bool createWindow();
//public static methods
static int registerResizeFunction(void (*resizePointer)(int, int));
static void unregisterResizeFunction(int id);

};



WindowManager.cpp

#include <GL/glfw.h>
#include "WindowManager.h"

//Define static variables
WindowManager* WindowManager::wm_instance = NULL;
std::vector<resizeCallback> WindowManager::resizeVector;
int WindowManager::wm_width = 640;
int WindowManager::wm_height = 480;
int WindowManager::wm_red = 8;
int WindowManager::wm_green = 8;
int WindowManager::wm_blue = 8;
int WindowManager::wm_alpha = 8;
int WindowManager::wm_zbuffer = 24;
int WindowManager::wm_stencilBuffer = 0;
bool WindowManager::wm_fullScreen = false;
std::string WindowManager::wm_windowTitle = "3DSCS Window";
bool WindowManager::wm_windowCreated = false;


WindowManager::WindowManager()
{
glfwInit();
}

WindowManager::~WindowManager()
{
glfwTerminate();
resizeVector.clear();
}

WindowManager* WindowManager::getInstance()
{
//check to see if the object has been created
if (!wm_instance)
{
//create the Window Manager Object and store it
//in the instance pointer
wm_instance = new WindowManager;
}
// Return the instance pointer
return wm_instance;
}

void WindowManager::deleteInstance()
{
//check to see if the object has been created
if (wm_instance)
{
//delete the object
delete wm_instance;
wm_instance = NULL;
}
}

bool WindowManager::createWindow(int width, int height, int red, int green, int blue,
int alpha, int zbuffer, int stencilBuffer, std::string windowTitle,
bool fullScreen)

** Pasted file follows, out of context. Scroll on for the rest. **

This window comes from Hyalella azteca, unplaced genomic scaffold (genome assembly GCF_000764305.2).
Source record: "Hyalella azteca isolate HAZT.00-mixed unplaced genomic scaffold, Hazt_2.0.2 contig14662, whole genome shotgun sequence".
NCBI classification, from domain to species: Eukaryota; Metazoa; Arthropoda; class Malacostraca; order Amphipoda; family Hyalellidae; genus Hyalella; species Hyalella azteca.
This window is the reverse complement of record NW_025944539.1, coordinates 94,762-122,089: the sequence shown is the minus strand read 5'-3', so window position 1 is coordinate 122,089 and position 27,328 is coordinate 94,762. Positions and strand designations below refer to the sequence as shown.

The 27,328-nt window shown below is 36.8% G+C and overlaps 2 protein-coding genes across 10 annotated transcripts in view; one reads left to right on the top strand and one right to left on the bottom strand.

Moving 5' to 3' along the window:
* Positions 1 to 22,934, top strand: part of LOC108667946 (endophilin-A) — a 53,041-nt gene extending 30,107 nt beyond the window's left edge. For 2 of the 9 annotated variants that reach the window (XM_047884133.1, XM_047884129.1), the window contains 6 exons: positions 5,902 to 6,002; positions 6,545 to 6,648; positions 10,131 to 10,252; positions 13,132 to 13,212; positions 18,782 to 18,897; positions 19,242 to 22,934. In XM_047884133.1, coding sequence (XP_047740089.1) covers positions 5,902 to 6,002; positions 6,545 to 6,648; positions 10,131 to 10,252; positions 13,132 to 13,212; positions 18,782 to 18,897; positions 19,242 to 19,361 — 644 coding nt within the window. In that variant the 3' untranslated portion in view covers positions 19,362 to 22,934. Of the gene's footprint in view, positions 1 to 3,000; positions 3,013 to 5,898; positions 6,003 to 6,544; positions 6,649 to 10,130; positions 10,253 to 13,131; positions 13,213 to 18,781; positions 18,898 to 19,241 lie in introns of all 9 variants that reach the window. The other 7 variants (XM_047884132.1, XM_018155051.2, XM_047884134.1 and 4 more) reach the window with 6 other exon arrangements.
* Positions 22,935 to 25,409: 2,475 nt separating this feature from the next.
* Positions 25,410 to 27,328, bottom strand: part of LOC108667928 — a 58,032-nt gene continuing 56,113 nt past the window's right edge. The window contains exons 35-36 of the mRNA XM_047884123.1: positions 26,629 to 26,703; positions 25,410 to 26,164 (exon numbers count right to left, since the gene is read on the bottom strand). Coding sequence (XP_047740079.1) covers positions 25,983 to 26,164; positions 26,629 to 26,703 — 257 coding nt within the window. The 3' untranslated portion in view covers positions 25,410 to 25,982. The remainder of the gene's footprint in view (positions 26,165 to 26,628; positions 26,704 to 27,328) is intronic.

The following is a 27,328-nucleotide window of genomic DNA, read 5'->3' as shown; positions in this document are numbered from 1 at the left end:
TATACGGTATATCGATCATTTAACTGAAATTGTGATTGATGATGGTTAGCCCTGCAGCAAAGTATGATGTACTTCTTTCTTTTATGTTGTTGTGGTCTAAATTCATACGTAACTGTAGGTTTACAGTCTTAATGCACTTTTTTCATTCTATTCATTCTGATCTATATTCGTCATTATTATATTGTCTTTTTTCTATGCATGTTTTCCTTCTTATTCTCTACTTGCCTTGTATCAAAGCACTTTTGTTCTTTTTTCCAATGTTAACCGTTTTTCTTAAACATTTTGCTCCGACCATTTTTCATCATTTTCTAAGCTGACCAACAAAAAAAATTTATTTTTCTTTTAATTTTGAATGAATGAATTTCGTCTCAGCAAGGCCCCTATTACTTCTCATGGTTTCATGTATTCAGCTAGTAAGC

{
// Set Variables
wm_width = width;
wm_height = height;
wm_red = red;
wm_green = green;
wm_blue = blue;
wm_alpha = alpha;
wm_zbuffer = zbuffer;
wm_stencilBuffer = stencilBuffer;
wm_fullScreen = fullScreen;
wm_windowTitle = windowTitle;
//Create Window
return createWindow();
}

bool WindowManager::createWindow(string windowTitle, bool fullScreen)
{
// Set Variables
wm_fullScreen = fullScreen;
wm_windowTitle = windowTitle;
//Create Window
return createWindow();
}
bool WindowManager::createWindow(bool fullScreen)
{
// Set Variables
wm_fullScreen = fullScreen;
//Create Window
return createWindow();
}

bool WindowManager::createWindow()
{
//check to see if window created = false
if (wm_windowCreated) return false;
//initialize return value
int returnValue = 0;

//create window through GLFW
if (wm_fullScreen)
{
returnValue = glfwOpenWindow(wm_width, wm_height, wm_red, wm_green, wm_blue, wm_alpha,
wm_zbuffer,wm_stencilBuffer, GLFW_FULLSCREEN);
}
else
{
returnValue = glfwOpenWindow(wm_width, wm_height, wm_red, wm_green, wm_blue, wm_alpha,
wm_zbuffer,wm_stencilBuffer, GLFW_WINDOW);
}
//check for errors
if (!returnValue)
return false;

// Set window title
glfwSetWindowTitle(wm_windowTitle.c_str());

//register with glfw window events
glfwSetWindowSizeCallback(windowResize);

//get values from glfw
wm_red = glfwGetWindowParam(GLFW_RED_BITS);
wm_green = glfwGetWindowParam(GLFW_GREEN_BITS);
wm_blue = glfwGetWindowParam(GLFW_BLUE_BITS);
wm_alpha = glfwGetWindowParam(GLFW_ALPHA_BITS);
wm_zbuffer = glfwGetWindowParam(GLFW_DEPTH_BITS);
wm_stencilBuffer = glfwGetWindowParam(GLFW_STENCIL_BITS);

return true;
}

int WindowManager::registerResizeFunction(void (*resizePointer)(int, int))
{
resizeCallback newResizeCall;
static id = 0;
id++;
newResizeCall.id = id;
newResizeCall.function = (resizeFunction)resizePointer;
resizeVector.push_back(newResizeCall);
return id;
}

void WindowManager::unregisterResizeFunction(int id)
{
std::vector<resizeCallback>::iterator iter;